• 4.
    Dey, Debargha
    et al.
    Eindhoven University of Technology, The Netherlands.
    Habibovic, Azra
    RISE - Research Institutes of Sweden, ICT, Viktoria.
    Klingegård, Maria
    RISE - Research Institutes of Sweden, ICT, Viktoria.
    Lundgren, Victor Malmsten
    RISE - Research Institutes of Sweden, ICT, Viktoria.
    Andersson, Jonas
    RISE - Research Institutes of Sweden, ICT, Viktoria.
    Schieben, Anna
    Institute of Transportation System, Germany.
    Workshop on Methodology: Evaluating Interactions Between Automated Vehicles and Other Road Users—What Works in Practice?2018In: Proceedings of the 10th International Conference on Automotive User Interfaces and Interactive Vehicular Applications, 2018, p. 17-22Conference paper (Refereed)
    Abstract [en]

    Methods and metrics for studying interactions between automated vehicles and other road users in their vicinity, such as pedestrians, cyclists and non-automated vehicles, are not established yet. This workshop focuses on identifying the strengths and weaknesses of various methodologies that could potentially be used to study such interactions. The objective lies in determining the proper experimental design, sensitivity of metrics for measuring user behavior, ecological validity, generalizability of findings, extraction of insights regarding how findings can be translated into actionable requirements, and the alternatives for conducting longitudinal field studies. It will be of an interactive nature and involve hands-on activities. The workshop will consolidate existing knowledge, identify recurring issues, and explore the path towards resolving these issues. The outcome will be compiled into a paper to share this valuable knowledge with a broader research community.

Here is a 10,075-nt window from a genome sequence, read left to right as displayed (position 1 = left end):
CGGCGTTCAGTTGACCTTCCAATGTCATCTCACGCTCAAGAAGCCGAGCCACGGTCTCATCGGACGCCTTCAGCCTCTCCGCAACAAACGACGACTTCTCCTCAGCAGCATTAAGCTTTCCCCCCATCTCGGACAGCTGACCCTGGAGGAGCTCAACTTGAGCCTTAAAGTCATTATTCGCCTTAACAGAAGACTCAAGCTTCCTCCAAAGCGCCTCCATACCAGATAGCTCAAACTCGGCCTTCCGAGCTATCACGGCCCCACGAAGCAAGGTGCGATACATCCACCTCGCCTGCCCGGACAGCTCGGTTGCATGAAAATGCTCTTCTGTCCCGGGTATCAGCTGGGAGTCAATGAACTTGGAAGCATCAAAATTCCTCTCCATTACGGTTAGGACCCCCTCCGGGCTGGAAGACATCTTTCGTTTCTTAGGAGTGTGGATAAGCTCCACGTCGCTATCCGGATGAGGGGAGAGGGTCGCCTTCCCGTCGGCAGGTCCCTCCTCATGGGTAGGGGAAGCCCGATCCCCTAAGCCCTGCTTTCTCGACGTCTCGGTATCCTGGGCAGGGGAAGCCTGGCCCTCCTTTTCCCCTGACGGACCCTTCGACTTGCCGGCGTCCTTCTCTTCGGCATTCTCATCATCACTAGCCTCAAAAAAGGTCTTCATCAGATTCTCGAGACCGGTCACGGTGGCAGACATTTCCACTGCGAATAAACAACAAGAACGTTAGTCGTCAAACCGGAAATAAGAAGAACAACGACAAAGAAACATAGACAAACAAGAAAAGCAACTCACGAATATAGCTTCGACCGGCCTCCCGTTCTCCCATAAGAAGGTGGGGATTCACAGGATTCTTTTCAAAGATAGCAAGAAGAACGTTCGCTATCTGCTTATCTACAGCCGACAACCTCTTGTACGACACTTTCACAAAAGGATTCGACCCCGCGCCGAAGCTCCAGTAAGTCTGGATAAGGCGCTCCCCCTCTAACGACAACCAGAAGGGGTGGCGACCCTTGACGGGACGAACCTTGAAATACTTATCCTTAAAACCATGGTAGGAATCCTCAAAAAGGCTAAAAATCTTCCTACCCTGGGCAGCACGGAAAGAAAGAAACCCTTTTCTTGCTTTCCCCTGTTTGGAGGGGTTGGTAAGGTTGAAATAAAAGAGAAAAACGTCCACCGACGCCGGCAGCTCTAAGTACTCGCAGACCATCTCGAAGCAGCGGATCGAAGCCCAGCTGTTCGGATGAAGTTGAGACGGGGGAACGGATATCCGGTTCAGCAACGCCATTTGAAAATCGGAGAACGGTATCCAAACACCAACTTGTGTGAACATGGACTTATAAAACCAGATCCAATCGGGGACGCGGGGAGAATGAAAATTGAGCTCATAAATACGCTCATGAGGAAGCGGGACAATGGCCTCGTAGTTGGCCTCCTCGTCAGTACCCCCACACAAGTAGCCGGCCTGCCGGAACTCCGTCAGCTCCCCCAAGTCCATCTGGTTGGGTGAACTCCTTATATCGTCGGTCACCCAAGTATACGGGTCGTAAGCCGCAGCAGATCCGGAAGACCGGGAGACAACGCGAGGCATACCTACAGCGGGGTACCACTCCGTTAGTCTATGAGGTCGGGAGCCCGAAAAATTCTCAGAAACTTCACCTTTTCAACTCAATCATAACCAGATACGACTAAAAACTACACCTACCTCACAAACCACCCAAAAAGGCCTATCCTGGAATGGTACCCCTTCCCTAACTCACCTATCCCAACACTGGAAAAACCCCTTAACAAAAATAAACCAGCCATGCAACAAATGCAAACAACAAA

• 5.
    Habibovic, Azra
    et al.
    RISE - Research Institutes of Sweden, ICT, Viktoria.
    Andersson, Jonas
    RISE - Research Institutes of Sweden, ICT, Viktoria.
    Klingegård, Maria
    RISE - Research Institutes of Sweden, ICT, Viktoria.
    Malmsten-Lundgren, Victor
    RISE - Research Institutes of Sweden, ICT, Viktoria.
    Larsson, Sofia
    RISE - Research Institutes of Sweden, ICT, Interactive.
    Let’s communicate: How to operate in harmony with automated vehicles2017Report (Refereed)
    Abstract [en]

    With autonomous cars on the road, not only will occupants need to communicate with their cars: pedestrians and autonomous vehicles will need to understand each other too. This article examines the vehicle HMI for road users other than the driver and passengers. 

  • 6.
    Habibovic, Azra
    et al.
    RISE - Research Institutes of Sweden, ICT, Viktoria.
    Andersson, Jonas